there to be a jig performed after a tragedy. After all, as my Shakespeare
professor put it, you don’t want your audience to be so depressed that they go
throw themselves into the Thames. In order to prevent play-induced despair, the
actors get up at the end of the play and do a lively jig.
I was so caught up in the story that
I forgot the jig was coming. So when suddenly the dirge at the end of the play
turned into a wild and happy tune, I jumped. Then I laughed. Macbeth spun his
wife around in circles. Two of the witches danced arm in arm. Now it was the
actors onstage as themselves, not as their characters, and they were having the
times of their lives.
I used to dance—ballet, Irish step
dancing, character, and modern. Performances were a high for me. My favourite
part of being in a performance was the sheer euphoria at the end of a
performance, knowing you’d done your part and done it well. The Macbeth cast definitely felt that way.
Maybe my vision was colored by my own glee, but each of the actors looked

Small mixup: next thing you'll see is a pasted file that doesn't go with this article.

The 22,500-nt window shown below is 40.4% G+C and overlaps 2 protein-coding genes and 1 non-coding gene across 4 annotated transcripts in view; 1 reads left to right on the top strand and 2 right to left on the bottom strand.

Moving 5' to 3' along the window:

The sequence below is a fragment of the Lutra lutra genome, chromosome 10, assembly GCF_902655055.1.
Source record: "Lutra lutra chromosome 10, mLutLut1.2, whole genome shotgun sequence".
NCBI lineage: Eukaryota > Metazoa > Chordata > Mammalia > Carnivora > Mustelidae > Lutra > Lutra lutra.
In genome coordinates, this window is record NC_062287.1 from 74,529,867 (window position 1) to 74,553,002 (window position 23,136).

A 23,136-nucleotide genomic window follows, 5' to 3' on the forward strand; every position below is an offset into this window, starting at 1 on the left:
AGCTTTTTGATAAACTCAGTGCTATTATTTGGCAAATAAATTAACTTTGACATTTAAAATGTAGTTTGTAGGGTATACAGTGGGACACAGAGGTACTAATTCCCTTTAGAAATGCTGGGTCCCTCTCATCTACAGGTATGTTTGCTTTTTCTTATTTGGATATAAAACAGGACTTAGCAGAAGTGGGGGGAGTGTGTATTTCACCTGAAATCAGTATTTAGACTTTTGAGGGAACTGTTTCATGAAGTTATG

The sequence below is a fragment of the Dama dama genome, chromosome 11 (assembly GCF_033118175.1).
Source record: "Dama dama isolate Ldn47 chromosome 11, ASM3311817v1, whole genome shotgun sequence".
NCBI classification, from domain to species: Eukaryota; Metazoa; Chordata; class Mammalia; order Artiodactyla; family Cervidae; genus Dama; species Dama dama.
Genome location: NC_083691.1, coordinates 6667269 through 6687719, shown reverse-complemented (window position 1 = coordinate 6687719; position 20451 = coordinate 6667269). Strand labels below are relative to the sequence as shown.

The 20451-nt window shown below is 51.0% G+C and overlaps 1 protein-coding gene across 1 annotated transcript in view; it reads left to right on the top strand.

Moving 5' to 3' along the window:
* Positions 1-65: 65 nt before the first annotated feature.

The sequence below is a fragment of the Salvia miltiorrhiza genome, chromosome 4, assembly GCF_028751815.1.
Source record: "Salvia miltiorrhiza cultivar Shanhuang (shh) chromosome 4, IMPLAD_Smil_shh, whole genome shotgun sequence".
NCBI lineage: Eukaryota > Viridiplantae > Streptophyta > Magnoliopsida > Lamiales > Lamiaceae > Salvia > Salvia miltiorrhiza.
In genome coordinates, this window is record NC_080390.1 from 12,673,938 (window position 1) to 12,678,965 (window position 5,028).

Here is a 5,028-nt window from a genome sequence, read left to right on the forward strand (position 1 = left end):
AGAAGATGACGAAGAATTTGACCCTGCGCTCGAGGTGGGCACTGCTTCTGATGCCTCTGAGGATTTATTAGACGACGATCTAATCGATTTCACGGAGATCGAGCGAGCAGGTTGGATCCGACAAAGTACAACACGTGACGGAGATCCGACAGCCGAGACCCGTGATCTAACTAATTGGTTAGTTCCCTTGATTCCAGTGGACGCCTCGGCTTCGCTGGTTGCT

victorious as they took a bow. As they left the stage, Macbeth jumped up and
tapped the doorway—some little superstitious move, maybe, or just a way to work
out his wild energy.
I understood that urge completely. I
cheered until my throat was sore. Even now, when I think about that play, I
bounce in my seat. Macbeth at the
Globe was one of the best experiences of my life. If I could see it again every
night, I would.
As the weekend rolled around, and the majority of
Harlaxtonians prepared to embark on the school trip to London, I began to feel
more and more that what I was doing was insane.
Rather than signing up for the well-rounded
itinerary of the school trip, my friends and I had decided we would plan London
independently. We’d booked our hostel back in August, so we knew that we at
least had a place to stay, but that didn’t stop me from worrying. What if we
couldn’t find it? What if we got on the wrong train? What if –– and this was a
truly terrible thought –– we got to the hostel in one piece and found that it
was simply not a safe place to stay? What if our roommates were creepy old men
who ogled at us in our towels or shifty-eyed characters who stole our stuff?
WHAT IF THERE WAS NO WIFI??
It turned out that our hostel was none of these
things. We were in South Kensington, a pretty posh borough where we wouldn’t
have been able to stay otherwise, and all of our roommates seemed reasonably
normal. We weren’t all in the same room ––– in what seemed blindingly obvious
in hindsight, we’d booked independently and hoped to be grouped together –––
but the woman behind the counter did her best to try to get us together. And we
found the hostel just fine, although it took some map-reading and good
guesswork to actually find the building once we got off the tube. So all in